The one in which the obvious becomes clear to me

I suppose I should just admit that I did not think my eldest was going to get into high school. Or at least a sizable portion did not believe it would happen, mainly because he is such a poor test taker and has gone years without actually studying or doing homework. And the fact that it is a new level for us and all these other parents have been planning forever for their kids to get in, sending them to juku for hours upon hours every week from the age of ten. And yet, he got in.

Which means that most likely the other kids will also be able to get in.

There is no reason anymore to consider returning to the States.

This means I have to recalibrate my perception of the future as now I see that we will most likely never leave here.

I will probably retire in Japan and die here. This is something I have never considered before.

There are so many elements I must shift in response to this realization.

And yes, part of this clarity is a result of how America is reacting to the pandemic. Because if I get to pick teams, I will go with Team Japan, the one where public health is a priority, where it is possible to contain the virus because people are more likely to go to the hospital since they have health care, where things like washing hands and not touching everything and everyone is already standard. As of right now, America has over 23,000 confirmed cases and yet less people than ever believe that this is a big deal. To which I say, good luck with that.

I will be restructuring this space within the next few weeks to reflect my renewed commitment to staying and living in Japan. I plan to put these sort of free-writing posts under the heading of blog instead of being here on the main page. I like keeping a chronicle of my thoughts but I need to refocus on making this land my permanent home.

And on that thought, it’s now time to hit my kanji workbooks.


The one in which I walk back my decision to travel back home

Saturday morning and I am awake at my usual time to work on a new short story and perhaps get a little bit of studying in before everyone wakes up.

My enthusiasm for returning to the States to visit this summer has begun to wane. The friend I wanted to visit now seems less available than she was before and while other people seem excited by the prospect of spending some time together, I am wondering if it is best to put it off for another year, especially as the Olympics are affecting airfares.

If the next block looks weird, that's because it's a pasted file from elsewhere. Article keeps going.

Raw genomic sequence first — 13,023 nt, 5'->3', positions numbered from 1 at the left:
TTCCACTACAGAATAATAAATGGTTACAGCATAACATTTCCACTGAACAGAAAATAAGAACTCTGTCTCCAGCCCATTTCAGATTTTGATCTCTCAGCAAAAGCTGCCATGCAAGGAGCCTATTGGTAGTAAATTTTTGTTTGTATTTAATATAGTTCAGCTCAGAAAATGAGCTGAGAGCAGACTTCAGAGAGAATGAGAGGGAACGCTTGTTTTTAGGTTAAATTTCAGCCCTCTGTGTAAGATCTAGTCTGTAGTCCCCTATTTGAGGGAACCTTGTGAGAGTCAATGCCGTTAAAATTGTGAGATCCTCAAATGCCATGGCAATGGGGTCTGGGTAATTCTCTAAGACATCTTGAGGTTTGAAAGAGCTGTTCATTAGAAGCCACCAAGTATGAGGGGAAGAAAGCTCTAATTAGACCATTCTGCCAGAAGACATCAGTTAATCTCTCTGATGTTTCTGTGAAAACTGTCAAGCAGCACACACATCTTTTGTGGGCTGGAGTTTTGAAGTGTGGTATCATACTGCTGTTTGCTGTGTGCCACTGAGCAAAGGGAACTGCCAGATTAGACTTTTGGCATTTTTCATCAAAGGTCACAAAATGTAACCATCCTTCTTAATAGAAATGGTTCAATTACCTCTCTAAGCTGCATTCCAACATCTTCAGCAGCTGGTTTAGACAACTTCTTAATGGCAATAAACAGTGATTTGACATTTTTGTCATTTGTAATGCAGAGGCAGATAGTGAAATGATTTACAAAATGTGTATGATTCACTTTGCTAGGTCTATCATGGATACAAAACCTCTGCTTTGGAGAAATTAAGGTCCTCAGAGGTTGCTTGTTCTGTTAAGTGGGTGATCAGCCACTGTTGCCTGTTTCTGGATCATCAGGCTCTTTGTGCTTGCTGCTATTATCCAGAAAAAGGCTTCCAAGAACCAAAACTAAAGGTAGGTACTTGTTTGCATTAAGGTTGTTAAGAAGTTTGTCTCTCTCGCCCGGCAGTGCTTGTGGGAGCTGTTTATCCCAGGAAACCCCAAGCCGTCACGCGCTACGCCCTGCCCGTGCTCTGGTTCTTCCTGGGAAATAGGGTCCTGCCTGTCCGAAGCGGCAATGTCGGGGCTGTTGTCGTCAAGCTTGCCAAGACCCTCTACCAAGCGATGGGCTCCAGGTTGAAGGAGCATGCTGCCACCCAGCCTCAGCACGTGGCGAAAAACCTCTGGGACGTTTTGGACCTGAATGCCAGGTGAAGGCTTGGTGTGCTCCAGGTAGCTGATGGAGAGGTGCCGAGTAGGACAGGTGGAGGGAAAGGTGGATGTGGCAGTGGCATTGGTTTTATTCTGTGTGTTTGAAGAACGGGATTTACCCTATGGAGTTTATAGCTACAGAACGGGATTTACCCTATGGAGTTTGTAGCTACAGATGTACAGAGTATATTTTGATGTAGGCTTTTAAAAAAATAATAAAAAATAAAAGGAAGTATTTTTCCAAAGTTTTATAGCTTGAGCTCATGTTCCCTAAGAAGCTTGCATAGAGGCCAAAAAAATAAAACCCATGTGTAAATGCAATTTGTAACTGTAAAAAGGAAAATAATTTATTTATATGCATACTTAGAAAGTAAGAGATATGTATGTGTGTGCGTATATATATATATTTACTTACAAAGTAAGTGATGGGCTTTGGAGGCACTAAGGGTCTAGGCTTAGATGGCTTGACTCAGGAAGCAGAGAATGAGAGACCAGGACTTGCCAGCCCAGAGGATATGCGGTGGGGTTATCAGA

The idea of going back to my home state served to define my current situation better. As much as it would be interesting to visit people and go swimming everywhere possible, I honestly would prefer to be here. We were planning to go camping on the Seto Islands before my plan to go back arose and if I have to chose between spending 2 days with my friend (at the expense of 2 24-hour flights) and a week exploring the islands of the inland sea with my kids, well, the choice seems obvious.

There is the other thing, the fact that the proficiency exam is in July and December, and that the teacher’s certification interview is in August. It is already the end of January and I promised myself to focus on these matters this year so I could get it over with and make life more stable for my family. With America juxtaposed against my current situation, I came to value what I am trying to do here. The idea of traveling back to the States was infectious though. And yet, 2 days is not worth undermining my goals. Another time, perhaps.

I started work on a new short story this past week. And as I was doing so, I realized that I wanted to create a collection stories with interconnecting characters and yet entirely different tones and narratives. Something about this loosened me up, enabling me to be less timid with the writing of the story, less concerned about every sentence. That is why I enjoy working on my novel, because there is a flow that short story writing does not usually have for me, where every word counts.

It is my first two-day weekend in a long time. I hardly know what to do with myself, except of course get some more coffee and crack open my kanji workbook. Today is going to be another mild day, the high of 14 degrees C, so maybe it will be a good day to take the kids on a short hike. Something to take our minds off of school and work and entrance exams and the impeachment and global warming and racial injustice and airfares and all the thought patterns that consume our weekday minds.